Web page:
A smash series of concerts, a new album and the man can clearly do no wrong. Stepping aside from the rawer, bluesey sound of much of his new album and the last single The Only Thing That Looks Good On Me, Bryan Adams goes back into smooch mode for this new single. A typical Adams ballad, it is romantic enough to cause a few hearts to flicker and to prompt the discharge of hundreds of cigarette lighters when he uses it to close his current series of concerts. Incidentally, if you were one of the people at last months concert at the McAlpine Stadium in Huddersfield you will have seen me as I was one of the lucky few watching the gig from the onstage gantry just behind the band [Stood next to Nicky Butt, Gary and Phil Neville and David Beckham so rumour has it, but no photographic evidence exists]. You have my full permission to be insanely jealous.

18 YOU'LL BE MINE (PARTY TIME) (Gloria Estefan)

Much as I suspect she would love to be known as a balladeer, Gloria Estefan is at her best when belting out an umtempo dance track. Following the turgidity that was the Olympic theme Reach comes this breezy pop track that makes no pretensions to longevity or seriousness. More like a Miami Sound Machine track of old than anything she has released recently, the song is only let down by a slightly sterile production but as a piece of summertime fun it is welcome enough.


Possibly a little too old now to be called a child prodigy, Aaliyah returns to the Top 40 for the first time since September last year and does so with her biggest hit for a long time. After spending the whole of 1995 being unable to break into the Top 30 this new hit falls a place short of the Top 20 to become her second biggest hit to date, only just behind the Number 16 peak of her 1994 debut Back and Forth.


The second hit single for E'Voke, following on from last November's Runaway. Just like its predecessor, this new single from the former TV actresses is clearly meant as a high concept track, this time telling the story of an absent lover who is on the run from an unnamed secret organisation. This explains the frantic pace and the 'Mission-Impossible'-styled riff that runs throughout. Where it falls down, and this was the failing of their first single, is that the concept is allowed to get in the way of the song. The two girls have perfect voices for dance records such as this but they are frequently lost in a welter of noise and effects. In short the record is over-produced. Still a wonderful dance track but a wonderful dance track that hides an even better straightforward pop record.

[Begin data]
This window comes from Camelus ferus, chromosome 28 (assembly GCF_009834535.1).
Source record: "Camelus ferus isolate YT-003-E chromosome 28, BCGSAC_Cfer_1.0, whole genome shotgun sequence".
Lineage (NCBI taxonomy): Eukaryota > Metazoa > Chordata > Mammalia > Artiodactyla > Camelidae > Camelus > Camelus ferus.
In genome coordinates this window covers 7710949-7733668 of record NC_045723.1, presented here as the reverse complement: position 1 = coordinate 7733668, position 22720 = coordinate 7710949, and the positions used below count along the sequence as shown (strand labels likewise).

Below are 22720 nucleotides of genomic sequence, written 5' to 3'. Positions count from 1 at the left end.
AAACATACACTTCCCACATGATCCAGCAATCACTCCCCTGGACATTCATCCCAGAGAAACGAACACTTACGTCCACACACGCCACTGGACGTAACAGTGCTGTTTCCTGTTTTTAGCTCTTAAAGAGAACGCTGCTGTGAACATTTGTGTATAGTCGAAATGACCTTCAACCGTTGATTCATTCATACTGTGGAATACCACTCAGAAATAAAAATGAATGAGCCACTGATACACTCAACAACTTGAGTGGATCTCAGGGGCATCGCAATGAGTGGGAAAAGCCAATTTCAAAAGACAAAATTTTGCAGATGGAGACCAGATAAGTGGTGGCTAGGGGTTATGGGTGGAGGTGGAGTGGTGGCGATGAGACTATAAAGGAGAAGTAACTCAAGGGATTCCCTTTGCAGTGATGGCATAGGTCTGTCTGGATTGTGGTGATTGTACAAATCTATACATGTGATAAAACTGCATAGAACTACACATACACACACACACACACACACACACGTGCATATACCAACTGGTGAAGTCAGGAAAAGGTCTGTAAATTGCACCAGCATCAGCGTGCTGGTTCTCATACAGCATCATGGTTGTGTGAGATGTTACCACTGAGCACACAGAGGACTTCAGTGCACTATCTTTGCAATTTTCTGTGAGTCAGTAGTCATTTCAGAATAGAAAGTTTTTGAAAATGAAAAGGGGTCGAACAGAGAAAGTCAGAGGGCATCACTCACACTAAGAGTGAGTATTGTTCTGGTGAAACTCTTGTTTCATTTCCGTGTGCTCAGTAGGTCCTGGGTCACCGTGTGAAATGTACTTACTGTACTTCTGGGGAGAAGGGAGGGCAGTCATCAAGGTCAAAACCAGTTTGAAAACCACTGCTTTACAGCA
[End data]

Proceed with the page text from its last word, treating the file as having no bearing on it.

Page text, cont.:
26 WHERE ARE YOU (Kavana)

A second hit single for Kavana, the soul singer being pitched firmly at the teen market as well. Slowly but surely he is making an impact, this new single easing past the Number 35 peak of Crazy Chance back in May.


"Everybody Knows That No Means Yes/Just Like Glasses Come Free On The NHS." Yes, Neil Hannon aka the Divine Comedy is back once more with another rather wonderful piece of British snob-rock. Like his last hit Something For The Weekend it is a rather sardonically toned minature masterpiece, this time relating his worries that he is becoming like Michael Caine's character in the famous 1960s film. Utterly wonderful, albeit maybe a little less commercial than its predecessor which reached Number 14 in June.

32 THIS SUMMER (REMIX) (Squeeze)

Slowly but surely Squeeze are on a career roll, their still loyal army of fans hoping fervently that the recent demise of Crowded House will wake people up to the fact that the Difford and Tilbrook pairing has been writing beautifully harmonic ballads and pop songs far longer than the Finn brothers. This Summer is one of their best singles of recent years and was first relased in September last year when it could only reach Number 36. When Heaven Knows became their biggest single for many years back in June it was clearly a signal to try again with this potential smash. Duly re-released with a barely discernable remix the track scrapes a higher chart position but like last time I suspect it suffers from being released too late. A song detailing in glorious detail how wonderful it is to be in love when the sun is shining must surely deserve a release in June or July when the hot weather is just beginning. To release it in the middle of August is to miss the boat almost as much as last years September remix. Meanwhile the wait for their first Top Ten hit since 1987 continues.

35 IN DE GHETTO (David Morales and the Bad Yard Club)

DJ and remixer David Morales makes one of his sporadic chart appearances with this track. The Bad Yard club last made an appearance in July 1993 with Gimmie Luv, yet he has charted since using the pseudonym 'Boss' when Congo made Number 54 in August 1994.


Apparantly Stevie Wonder's favourite act, Nu Colours notch up their second hit of 1996, just a few places behind the Number 31 peak of Desire back in May. It is their third Top 40 hit in all, the first being Power which nudged Number 40 when re-promoted back in November 1993.


This should really be subtitled 'Chart Backmarker in Quite Good Record Shock', the debut hit single for Maxwell deserving far far better than to prop up the listing in this way. The track is a wonderfully retro piece of sensual Philadelphia soul, the kind of track that finds its way onto many a late-night soul show on the radio. Complete with a wah-wah guitar solo in the middle it could easily have walked out of a New York Club circa 1978 and for this reason alone I confess I love it to bits. [Still do. File this as a huge lost classic].